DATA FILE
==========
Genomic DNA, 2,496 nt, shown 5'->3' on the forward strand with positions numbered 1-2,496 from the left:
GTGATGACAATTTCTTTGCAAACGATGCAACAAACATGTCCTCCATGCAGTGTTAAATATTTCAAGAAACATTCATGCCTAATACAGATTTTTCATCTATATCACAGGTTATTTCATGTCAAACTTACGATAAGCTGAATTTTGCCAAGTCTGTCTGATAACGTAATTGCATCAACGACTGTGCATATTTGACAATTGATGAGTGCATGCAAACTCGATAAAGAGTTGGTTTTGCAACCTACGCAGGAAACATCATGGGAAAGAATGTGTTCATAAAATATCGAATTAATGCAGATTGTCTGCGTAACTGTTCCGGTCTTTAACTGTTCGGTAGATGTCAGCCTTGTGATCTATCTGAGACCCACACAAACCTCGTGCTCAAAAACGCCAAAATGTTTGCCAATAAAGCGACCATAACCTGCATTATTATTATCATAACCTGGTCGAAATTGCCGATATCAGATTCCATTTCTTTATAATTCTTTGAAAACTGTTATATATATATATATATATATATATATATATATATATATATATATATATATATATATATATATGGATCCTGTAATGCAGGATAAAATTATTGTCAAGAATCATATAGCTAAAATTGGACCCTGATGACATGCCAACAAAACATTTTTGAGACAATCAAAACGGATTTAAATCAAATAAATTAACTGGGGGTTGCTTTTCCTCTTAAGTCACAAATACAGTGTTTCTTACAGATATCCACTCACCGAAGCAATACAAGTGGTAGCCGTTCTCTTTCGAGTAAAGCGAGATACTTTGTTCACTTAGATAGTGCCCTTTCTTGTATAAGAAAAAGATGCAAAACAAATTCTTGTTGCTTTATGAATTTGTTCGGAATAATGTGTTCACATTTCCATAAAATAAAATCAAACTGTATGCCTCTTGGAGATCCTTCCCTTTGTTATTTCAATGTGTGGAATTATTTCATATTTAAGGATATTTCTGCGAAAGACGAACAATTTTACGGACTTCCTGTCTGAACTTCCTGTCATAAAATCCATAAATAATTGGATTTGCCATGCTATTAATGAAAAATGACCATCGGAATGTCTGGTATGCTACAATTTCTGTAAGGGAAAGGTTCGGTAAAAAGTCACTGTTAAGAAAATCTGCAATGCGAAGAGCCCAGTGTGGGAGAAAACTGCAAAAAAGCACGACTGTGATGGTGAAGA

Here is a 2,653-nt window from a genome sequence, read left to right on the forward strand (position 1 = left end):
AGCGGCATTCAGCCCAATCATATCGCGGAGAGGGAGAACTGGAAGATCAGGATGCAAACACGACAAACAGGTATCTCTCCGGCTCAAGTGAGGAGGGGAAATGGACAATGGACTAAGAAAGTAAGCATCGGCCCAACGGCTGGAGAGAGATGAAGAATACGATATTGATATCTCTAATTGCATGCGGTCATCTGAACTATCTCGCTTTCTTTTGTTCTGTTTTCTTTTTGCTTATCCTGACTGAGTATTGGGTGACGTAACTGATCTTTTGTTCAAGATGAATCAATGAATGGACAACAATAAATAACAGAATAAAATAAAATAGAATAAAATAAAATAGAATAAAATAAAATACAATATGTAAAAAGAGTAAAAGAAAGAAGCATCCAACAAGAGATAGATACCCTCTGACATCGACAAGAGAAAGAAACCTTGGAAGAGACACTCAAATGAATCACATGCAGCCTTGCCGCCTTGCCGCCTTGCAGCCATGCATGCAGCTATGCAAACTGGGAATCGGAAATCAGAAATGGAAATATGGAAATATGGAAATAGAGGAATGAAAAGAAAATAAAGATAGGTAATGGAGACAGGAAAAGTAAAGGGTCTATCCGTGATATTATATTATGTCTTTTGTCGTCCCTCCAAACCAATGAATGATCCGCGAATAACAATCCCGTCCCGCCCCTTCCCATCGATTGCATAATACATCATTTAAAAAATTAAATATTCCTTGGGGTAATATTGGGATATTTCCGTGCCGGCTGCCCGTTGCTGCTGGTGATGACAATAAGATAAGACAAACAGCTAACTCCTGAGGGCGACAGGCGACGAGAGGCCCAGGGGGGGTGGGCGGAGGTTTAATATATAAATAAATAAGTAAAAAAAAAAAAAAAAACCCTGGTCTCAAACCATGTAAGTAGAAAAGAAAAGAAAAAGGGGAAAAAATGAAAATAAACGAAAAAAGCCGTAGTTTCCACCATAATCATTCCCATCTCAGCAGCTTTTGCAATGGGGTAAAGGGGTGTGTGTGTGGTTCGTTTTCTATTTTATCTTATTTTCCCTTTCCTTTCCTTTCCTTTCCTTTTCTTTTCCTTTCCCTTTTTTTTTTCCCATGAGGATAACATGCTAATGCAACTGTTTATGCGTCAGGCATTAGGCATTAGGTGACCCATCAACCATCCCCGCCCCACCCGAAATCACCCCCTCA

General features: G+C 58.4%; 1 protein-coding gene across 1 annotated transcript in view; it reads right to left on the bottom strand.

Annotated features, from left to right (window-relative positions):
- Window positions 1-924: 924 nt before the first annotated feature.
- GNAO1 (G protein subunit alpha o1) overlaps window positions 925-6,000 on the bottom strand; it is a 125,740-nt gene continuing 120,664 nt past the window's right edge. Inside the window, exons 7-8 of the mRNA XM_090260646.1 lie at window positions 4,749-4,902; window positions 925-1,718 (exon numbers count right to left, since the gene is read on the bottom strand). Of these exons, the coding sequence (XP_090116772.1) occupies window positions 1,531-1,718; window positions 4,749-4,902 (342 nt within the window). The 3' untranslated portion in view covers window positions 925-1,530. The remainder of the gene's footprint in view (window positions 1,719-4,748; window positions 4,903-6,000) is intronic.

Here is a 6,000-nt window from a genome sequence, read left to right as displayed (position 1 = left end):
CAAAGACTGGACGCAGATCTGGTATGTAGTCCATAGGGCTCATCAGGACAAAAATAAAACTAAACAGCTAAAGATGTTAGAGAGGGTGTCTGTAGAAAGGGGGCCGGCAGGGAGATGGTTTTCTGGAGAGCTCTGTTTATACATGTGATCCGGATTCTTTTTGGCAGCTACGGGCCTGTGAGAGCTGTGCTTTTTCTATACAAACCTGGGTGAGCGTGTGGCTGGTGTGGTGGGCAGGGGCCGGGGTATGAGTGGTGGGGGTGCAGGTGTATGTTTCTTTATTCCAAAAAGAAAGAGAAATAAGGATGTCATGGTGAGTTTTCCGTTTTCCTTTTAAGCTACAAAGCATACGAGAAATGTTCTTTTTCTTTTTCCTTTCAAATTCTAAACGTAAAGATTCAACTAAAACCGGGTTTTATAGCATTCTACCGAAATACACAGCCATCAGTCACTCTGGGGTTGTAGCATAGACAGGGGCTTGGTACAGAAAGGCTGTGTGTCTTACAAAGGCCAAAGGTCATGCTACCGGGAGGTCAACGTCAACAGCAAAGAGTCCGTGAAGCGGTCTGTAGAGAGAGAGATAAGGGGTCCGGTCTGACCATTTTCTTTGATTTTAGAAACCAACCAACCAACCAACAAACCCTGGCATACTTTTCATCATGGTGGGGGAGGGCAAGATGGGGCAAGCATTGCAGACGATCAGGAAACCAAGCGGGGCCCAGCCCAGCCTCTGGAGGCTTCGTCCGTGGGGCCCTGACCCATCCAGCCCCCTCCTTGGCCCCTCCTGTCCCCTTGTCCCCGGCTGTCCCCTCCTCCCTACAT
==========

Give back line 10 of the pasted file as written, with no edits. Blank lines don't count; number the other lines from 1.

CAAAGACTGGACGCAGATCTGGTATGTAGTCCATAGGGCTCATCAGGACAAAAATAAAACTAAACAGCTAAAGATGTTAGAGAGGGTGTCTGTAGAAAGGGGGCCGGCAGGGAGATGGTTTTCTGGAGAGCTCTGTTTATACATGTGATCCGGATTCTTTTTGGCAGCTACGGGCCTGTGAGAGCTGTGCTTTTTCTATACAAACCTGGGTGAGCGTGTGGCTGGTGTGGTGGGCAGGGGCCGGGGTATGAGTGGTGGGGGTGCAGGTGTATGTTTCTTTATTCCAAAAAGAAAGAGAAATAAGGATGTCATGGTGAGTTTTCCGTTTTCCTTTTAAGCTACAAAGCATACGAGAAATGTTCTTTTTCTTTTTCCTTTCAAATTCTAAACGTAAAGATTCAACTAAAACCGGGTTTTATAGCATTCTACCGAAATACACAGCCATCAGTCACTCTGGGGTTGTAGCATAGACAGGGGCTTGGTACAGAAAGGCTGTGTGTCTTACAAAGGCCAAAGGTCATGCTACCGGGAGGTCAACGTCAACAGCAAAGAGTCCGTGAAGCGGTCTGTAGAGAGAGAGATAAGGGGTCCGGTCTGACCATTTTCTTTGATTTTAGAAACCAACCAACCAACCAACAAACCCTGGCATACTTTTCATCATGGTGGGGGAGGGCAAGATGGGGCAAGCATTGCAGACGATCAGGAAACCAAGCGGGGCCCAGCCCAGCCTCTGGAGGCTTCGTCCGTGGGGCCCTGACCCATCCAGCCCCCTCCTTGGCCCCTCCTGTCCCCTTGTCCCCGGCTGTCCCCTCCTCCCTACAT